Compared to EEG, brain imaging techniques including MRI offer a better spatial resolution for deciphering structural and functional brain alterations in epilepsy. In particular, MRI allows a comprehensive examination of distinct neural structures and networks that are crucial for cardiac and respiratory regulations in patients who succumb to SUDEP (Allen et al. 2019). In serial retrospective volumetric MRI studies, SUDEP cases exhibited increased gray matter volume in the right anterior hippocampus, parahippocampus, and amygdala, whereas decreased volume in medial and lateral cerebellum, posterior thalamic gray matter, and medulla oblongata compared to controls (Mueller et al. 2018; Wandschneider et al. 2015). A postmortem volumetric MRI study found a lower volume of the rostral medulla reticular formation zone but a higher volume of the caudal medulla in SUDEP compared to epileptic and nonepileptic controls (Patodia et al. 2021). Together, these observations indicate that the anatomical alteration of specific brain regions including medulla oblongata is a potential risk factor for SUDEP.

In addition to structural changes, functional imaging tools facilitate our understanding of the physiology and network dynamics underlying this fatal event. A resting-state functional MRI study revealed multiple alterations of network properties including disrupted thalamic connectivity in SUDEP cases compared to low-risk subjects who did not experience any GTCS (La et al. 2019). Positron emission tomography studies identified several unique metabolic patterns including hypometabolism in frontal lobe, hypermetabolism in midbrain and pons in the high SUDEP risk compared to the low SUDEP risk subgroup (Kumar et al. 2021; Whatley et al. 2021). In sum, these SUDEP studies in humans unveil dysfunctional changes and interactions that can be used to further generate discriminative representations using machine-learning and deep-learning tools (Abrol et al. 2021; Davatzikos 2019).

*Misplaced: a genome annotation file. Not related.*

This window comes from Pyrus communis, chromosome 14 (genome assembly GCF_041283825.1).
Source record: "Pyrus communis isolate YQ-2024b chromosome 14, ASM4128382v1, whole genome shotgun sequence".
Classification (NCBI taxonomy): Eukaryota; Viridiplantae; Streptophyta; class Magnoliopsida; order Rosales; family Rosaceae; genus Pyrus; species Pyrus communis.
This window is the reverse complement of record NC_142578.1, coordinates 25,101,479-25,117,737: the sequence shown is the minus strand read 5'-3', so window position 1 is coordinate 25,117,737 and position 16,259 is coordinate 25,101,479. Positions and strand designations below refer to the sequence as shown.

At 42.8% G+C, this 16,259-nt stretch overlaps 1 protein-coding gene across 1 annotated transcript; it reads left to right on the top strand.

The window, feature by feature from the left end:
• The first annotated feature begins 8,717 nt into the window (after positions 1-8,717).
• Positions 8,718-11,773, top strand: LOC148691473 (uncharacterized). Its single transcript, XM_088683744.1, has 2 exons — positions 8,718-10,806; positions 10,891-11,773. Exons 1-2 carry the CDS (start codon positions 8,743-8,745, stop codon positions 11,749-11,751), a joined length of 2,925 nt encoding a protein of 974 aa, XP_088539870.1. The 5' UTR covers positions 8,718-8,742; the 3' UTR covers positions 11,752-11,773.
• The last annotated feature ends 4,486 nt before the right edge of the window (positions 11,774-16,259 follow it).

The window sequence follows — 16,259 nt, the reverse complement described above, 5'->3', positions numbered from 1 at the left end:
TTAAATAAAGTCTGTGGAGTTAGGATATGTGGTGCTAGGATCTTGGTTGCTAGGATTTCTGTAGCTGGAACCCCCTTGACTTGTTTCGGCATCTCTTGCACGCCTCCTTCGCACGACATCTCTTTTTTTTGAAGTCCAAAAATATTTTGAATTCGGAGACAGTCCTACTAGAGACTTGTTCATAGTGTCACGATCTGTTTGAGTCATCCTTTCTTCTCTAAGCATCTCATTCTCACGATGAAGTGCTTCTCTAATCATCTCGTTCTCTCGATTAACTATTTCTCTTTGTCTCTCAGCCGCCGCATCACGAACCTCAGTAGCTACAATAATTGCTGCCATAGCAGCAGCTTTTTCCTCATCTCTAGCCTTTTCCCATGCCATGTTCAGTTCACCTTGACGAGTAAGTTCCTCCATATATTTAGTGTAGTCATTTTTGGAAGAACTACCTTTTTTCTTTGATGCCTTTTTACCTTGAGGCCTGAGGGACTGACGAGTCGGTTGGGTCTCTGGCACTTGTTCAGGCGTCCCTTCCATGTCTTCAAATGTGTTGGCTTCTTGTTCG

Animal models of SUDEP

The rare and unexpected nature of SUDEP limits data from the EMU that is available for studying its pathophysiology in humans (Ryvlin et al. 2013). Animal models offer a complementary tool with rich resources to study SUDEP under the control of genetic and/or environmental variables. Currently available animal models of SUDEP not only recapitulate many key features of human cases of SUDEP including autonomic dysregulation, apnea, hypoventilation, cardiac arrhythmia, and postictal EEG suppression, but also suggest potential genetic and molecular mechanisms of SUDEP such as channelopathies and impairment of serotonergic and adenosinergic systems.

A wide range of model organisms including mice, rats, sheep, and baboons have been used to study SUDEP. Among them, the house mouse (Mus musculus) has been developed into the premier mammalian model organism of SUDEP. Several single-gene manipulations as monogenic causes of developmental and epileptic encephalopathies (e.g., SCN1A, SCN8A, SCN1B, and DEPDC5) and long-QT syndromes (e.g., KCNQ1 and KCNA1) have been used to model SUDEP in mice (Griffin et al. 2018). In these studies, transgenic mice are maintained on a single genetic background; thereby, the importance of isolated genes to SUDEP sensitivities has been demonstrated without consideration of the effect of genetic complexity (e.g., genetic modifiers and polygenicity) on SUDEP response (Goldman et al. 2016).

DBA/1J and DBA/2J mice are classic laboratory inbred mice strains commonly used in the study of SUDEP given their susceptibility to audiogenic seizure-related respiratory arrest (Pansani et al. 2016). However, their SUDEP sensitivity requires acoustic “priming” at a younger age (Faingold et al. 2010) to maximize the severity of the acoustic seizure response. Compared to DBA/1J and DBA/2J, a recent study showed that 129/SvTer mouse is a more versatile model of SUDEP because it has a wider age range of susceptibility without the need for “priming” (Martin et al. 2020). Utilizing a genetic reference population, the recombinant inbred Collaborative Cross mice, our group identified four strains of Collaborative Cross mice (i.e., CC003/Unc, CC008/GeniUnc, CC009/Unc, and CC029/Unc) that succumbed to sudden death immediately following a transient episode of generalized seizure induced by flurothyl, which is otherwise nonfatal to other inbred mouse strains (Gu et al. 2020).

In sum, these animal models of SUDEP provide basic scientists essential tools for studying mechanisms and treatment strategies of SUDEP. However, the translational value of the knowledge that we gained using animal models of SUDEP requires further evaluation.

Pathophysiology and biomarkers of SUDEP in animal models

The implementation of a time-locked behavior-brain-heart-respiratory simultaneous recording system in both anesthetized and freely moving animals offers means to investigate the alterations of the nervous, cardiac, and respiratory functions that lead to seizure-induced sudden death in greater detail. In particular, animal models allow direct recordings from brainstem — the cardiorespiratory pace-making center which is hard to access in a clinical setting.